More than 200 vegetable farmers, agriculture students, and other members of the Bay State’s agriculture community attended two free workshops designed to help improve the soil’s capacity to function as a vital living system that sustains plant, animal and human health.
Extension in Southeastern Massachusetts
About Southeastern Massachusetts
The southeast region of Massachusetts is composed of Norfolk, Plymouth and Bristol counties. The largest city in the region is Brockton. Plymouth County funds and manages the 4-H Program in Plymouth County.
An event, which kicked off a healthy food initiative by Mass in Motion Healthy Market Program, is intended to promote the importance of eating healthy.
Cranberries and bumble bees…. they go together like, well, cranberries and Massachusetts. Native bees such as bumble bees (unlike more recent transplants like honey bees) are, logically enough, very often the most efficient pollinators for native crops. But their numbers are in decline—and UMass Amherst professor of entomology Anne Averill wants to find out why.
Cranberries are important agricultural commodities in states such as Massachusetts, Wisconsin, New Jersey, Washington, and Oregon. But cranberry-growing operations are challenged by weeds, which compete for precious resources and often decrease fruit yields and revenues. Producers currently rely on weed management strategies such as flooding and sanding cranberry beds, hand-weeding, or applications of pre- and postemergence herbicides.
Curious brown circles besieging your otherwise flawless fairway? Who you gonna call? For an increasing number of New England golf course superintendents, it’s UMass Amherst’s Stockbridge School of Agriculture, where associate professor Geunhwa Jung has implemented a singular new program to help fight a dreaded turf disease while keeping unnecessary chemicals at bay.
Can one bite of homemade peach sorbet change the world? Maybe not—but it just might change some minds at the Fall River downtown farmers market.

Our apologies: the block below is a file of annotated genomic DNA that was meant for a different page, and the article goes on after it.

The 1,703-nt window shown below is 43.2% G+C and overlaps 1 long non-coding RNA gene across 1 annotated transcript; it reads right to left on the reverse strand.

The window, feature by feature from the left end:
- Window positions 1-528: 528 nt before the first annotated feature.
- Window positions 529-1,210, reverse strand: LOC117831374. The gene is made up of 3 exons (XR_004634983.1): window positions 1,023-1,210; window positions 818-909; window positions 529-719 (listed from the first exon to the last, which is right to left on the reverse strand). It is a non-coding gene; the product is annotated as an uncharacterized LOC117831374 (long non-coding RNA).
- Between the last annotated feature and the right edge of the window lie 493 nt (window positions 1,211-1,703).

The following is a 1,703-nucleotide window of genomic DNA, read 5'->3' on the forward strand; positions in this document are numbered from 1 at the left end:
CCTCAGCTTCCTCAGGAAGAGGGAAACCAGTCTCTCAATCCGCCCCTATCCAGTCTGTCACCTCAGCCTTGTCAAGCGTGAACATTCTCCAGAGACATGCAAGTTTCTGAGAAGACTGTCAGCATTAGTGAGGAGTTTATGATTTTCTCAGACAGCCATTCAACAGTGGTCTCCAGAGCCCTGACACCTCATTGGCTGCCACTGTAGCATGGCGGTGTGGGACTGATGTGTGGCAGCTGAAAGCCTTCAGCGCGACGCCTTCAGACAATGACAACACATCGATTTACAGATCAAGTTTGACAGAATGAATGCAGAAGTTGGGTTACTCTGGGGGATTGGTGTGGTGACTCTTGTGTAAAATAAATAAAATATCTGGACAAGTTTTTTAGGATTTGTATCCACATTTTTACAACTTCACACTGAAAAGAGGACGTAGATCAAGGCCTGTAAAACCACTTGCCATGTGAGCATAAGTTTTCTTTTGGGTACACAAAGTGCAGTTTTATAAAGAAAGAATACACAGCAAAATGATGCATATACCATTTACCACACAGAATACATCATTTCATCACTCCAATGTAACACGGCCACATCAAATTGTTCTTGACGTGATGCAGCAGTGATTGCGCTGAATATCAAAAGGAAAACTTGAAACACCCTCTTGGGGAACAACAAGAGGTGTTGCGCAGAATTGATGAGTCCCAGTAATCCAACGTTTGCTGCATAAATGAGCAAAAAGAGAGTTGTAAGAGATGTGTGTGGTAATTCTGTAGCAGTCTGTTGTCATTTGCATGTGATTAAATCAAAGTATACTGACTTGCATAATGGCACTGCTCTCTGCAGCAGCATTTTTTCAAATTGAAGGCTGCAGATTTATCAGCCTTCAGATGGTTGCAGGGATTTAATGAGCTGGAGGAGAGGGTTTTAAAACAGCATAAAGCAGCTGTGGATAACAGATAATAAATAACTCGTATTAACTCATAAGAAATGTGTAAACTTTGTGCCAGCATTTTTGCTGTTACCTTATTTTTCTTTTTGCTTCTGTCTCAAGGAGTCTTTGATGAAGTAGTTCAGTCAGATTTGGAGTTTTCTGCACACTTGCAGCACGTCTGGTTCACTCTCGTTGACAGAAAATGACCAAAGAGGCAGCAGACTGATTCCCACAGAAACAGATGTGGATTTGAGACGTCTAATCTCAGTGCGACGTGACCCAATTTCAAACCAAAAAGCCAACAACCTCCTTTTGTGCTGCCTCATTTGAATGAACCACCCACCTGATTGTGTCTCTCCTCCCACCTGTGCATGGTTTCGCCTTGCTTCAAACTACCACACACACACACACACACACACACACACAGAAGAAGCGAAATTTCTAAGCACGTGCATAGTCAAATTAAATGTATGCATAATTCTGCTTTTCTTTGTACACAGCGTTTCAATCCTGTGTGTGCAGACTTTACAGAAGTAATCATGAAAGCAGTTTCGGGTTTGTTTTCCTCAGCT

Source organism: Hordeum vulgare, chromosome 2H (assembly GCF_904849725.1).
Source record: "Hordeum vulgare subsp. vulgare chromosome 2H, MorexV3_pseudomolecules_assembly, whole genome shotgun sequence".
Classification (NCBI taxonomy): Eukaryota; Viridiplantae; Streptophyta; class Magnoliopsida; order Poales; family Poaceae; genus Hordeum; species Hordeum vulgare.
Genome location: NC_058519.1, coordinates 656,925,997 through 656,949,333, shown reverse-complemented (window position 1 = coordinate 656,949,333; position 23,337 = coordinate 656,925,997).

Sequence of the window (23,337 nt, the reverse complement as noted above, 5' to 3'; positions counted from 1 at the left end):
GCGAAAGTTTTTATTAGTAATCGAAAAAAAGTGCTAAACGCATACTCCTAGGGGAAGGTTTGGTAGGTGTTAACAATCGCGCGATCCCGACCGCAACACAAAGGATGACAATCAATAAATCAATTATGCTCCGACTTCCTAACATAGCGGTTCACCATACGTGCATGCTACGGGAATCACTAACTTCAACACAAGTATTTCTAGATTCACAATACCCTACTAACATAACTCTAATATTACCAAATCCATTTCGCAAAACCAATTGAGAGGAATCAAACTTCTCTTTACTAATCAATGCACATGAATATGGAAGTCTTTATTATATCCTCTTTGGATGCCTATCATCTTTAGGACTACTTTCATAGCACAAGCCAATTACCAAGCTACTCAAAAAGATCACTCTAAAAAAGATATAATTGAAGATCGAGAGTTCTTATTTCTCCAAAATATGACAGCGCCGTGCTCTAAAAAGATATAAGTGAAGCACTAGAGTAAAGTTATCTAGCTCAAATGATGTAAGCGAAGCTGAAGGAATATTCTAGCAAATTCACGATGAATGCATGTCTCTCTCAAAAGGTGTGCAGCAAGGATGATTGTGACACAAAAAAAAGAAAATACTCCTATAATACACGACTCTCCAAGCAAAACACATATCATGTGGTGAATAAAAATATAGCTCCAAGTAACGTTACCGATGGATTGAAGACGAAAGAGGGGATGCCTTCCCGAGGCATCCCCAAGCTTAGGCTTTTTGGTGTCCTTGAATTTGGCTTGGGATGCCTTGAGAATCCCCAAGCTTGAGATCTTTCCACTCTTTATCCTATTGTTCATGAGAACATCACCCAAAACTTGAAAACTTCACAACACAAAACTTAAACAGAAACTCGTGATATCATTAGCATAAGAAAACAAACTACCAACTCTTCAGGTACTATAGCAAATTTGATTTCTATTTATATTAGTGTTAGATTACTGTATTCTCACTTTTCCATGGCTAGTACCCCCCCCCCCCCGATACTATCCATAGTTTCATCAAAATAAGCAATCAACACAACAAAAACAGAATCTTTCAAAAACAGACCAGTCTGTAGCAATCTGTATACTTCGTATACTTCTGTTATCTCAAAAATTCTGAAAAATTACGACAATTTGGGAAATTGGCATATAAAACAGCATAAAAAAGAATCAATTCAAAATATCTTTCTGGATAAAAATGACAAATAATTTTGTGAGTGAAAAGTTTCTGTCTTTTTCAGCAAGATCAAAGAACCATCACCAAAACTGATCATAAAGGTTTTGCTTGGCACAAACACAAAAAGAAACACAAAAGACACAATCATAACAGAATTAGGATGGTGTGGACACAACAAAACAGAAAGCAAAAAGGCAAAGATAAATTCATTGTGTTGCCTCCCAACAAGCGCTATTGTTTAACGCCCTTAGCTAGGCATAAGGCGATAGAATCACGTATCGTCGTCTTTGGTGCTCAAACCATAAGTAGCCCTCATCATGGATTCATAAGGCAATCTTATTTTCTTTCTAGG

Agriculture is thriving once again in Massachusetts, nourished by a trend toward smaller farms, niche marketing, direct sales and a growing awareness of the impact of local sustainable agriculture systems on the health of people, communities and the environment. The latest USDA Agricultural Census indicates that from 2002 to 2007 the number of farms and the value of farm products both jumped by about 27 percent, led by direct sales and organic produce. Organic sales topped $17 million. By contrast, the period from 1997 to 2002 had seen a troubling 20-percent drop in the number of farms in Massachusetts, in acreage under cultivation, and in the market value of agricultural products.
Certifying vernal pools, building wood duck nesting boxes, and participating in ocean clean-ups may challenge the idea of spare time fun for many young folks. Not so if you are a member of the Nature’s Navigators 4-H Science Club of Middleboro. The club’s 16 members, ages seven through 16, relax into all of the above with joy and enthusiasm. “Science experiments and scientific jobs are multifaceted, involving several disciplines, skills and most importantly, a healthy dose of enthusiasm,” notes Carlos Fragata, one of the club’s three leaders.